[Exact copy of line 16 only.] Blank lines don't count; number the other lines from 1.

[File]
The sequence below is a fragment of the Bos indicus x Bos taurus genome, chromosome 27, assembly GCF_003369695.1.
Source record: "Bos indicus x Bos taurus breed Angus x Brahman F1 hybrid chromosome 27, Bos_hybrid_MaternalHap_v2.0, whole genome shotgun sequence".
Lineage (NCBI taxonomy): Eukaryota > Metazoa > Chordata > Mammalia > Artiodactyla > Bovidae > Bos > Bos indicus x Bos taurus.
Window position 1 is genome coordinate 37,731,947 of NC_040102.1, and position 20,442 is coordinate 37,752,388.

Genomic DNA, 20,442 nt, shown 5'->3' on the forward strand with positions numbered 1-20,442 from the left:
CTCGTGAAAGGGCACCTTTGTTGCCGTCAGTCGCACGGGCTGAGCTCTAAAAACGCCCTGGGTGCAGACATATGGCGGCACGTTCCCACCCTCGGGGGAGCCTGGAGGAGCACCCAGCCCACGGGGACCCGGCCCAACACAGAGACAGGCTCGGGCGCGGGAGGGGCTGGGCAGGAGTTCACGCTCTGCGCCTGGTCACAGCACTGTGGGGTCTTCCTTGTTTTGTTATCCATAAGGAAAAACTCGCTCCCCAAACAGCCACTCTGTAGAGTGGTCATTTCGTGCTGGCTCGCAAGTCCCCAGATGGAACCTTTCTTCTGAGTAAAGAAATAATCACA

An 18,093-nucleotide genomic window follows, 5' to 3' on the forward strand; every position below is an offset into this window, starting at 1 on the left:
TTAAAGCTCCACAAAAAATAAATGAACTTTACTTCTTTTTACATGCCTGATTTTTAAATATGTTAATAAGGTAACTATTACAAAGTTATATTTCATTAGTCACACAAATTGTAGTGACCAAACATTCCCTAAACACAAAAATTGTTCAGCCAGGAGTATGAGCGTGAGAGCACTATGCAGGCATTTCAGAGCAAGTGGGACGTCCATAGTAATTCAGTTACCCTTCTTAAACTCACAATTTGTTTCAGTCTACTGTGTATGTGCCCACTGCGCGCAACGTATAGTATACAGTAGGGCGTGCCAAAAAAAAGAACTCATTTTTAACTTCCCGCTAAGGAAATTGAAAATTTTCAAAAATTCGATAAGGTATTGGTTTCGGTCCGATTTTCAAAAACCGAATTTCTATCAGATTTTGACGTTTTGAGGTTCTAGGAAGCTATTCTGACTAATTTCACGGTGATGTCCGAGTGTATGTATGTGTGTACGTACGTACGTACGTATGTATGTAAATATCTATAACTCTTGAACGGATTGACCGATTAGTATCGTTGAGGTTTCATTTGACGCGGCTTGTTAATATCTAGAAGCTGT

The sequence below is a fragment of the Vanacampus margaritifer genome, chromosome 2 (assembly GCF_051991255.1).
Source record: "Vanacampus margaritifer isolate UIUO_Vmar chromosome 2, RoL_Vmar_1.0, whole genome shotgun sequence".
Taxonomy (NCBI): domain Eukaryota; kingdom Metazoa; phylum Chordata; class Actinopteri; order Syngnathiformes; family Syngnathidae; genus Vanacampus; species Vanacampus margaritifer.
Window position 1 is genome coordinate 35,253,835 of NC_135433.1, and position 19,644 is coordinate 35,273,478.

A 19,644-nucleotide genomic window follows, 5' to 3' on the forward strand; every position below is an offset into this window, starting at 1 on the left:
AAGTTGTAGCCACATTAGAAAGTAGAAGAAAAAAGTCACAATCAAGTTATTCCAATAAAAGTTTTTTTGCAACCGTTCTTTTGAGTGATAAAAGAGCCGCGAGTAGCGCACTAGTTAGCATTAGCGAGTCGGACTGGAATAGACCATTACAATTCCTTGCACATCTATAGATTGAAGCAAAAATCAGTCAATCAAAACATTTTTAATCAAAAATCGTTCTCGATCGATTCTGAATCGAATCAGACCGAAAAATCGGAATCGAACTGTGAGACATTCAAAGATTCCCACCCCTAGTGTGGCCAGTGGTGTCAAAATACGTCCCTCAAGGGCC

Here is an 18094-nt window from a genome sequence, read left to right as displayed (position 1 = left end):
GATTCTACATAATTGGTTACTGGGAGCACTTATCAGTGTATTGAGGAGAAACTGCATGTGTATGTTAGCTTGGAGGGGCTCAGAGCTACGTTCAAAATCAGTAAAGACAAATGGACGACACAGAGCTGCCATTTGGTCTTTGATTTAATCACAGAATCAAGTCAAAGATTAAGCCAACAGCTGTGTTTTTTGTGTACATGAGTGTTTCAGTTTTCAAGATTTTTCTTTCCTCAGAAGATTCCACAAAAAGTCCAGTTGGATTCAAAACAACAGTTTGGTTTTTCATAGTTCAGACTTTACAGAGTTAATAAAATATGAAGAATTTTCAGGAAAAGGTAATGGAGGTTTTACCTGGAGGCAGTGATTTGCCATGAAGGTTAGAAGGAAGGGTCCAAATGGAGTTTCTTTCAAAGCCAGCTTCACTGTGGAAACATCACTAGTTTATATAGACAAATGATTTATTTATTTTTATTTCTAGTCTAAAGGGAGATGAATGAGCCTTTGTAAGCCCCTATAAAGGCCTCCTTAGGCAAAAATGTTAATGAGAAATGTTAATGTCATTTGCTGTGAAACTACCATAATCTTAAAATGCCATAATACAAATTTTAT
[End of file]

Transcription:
GATTCTACATAATTGGTTACTGGGAGCACTTATCAGTGTATTGAGGAGAAACTGCATGTGTATGTTAGCTTGGAGGGGCTCAGAGCTACGTTCAAAATCAGTAAAGACAAATGGACGACACAGAGCTGCCATTTGGTCTTTGATTTAATCACAGAATCAAGTCAAAGATTAAGCCAACAGCTGTGTTTTTTGTGTACATGAGTGTTTCAGTTTTCAAGATTTTTCTTTCCTCAGAAGATTCCACAAAAAGTCCAGTTGGATTCAAAACAACAGTTTGGTTTTTCATAGTTCAGACTTTACAGAGTTAATAAAATATGAAGAATTTTCAGGAAAAGGTAATGGAGGTTTTACCTGGAGGCAGTGATTTGCCATGAAGGTTAGAAGGAAGGGTCCAAATGGAGTTTCTTTCAAAGCCAGCTTCACTGTGGAAACATCACTAGTTTATATAGACAAATGATTTATTTATTTTTATTTCTAGTCTAAAGGGAGATGAATGAGCCTTTGTAAGCCCCTATAAAGGCCTCCTTAGGCAAAAATGTTAATGAGAAATGTTAATGTCATTTGCTGTGAAACTACCATAATCTTAAAATGCCATAATACAAATTTTAT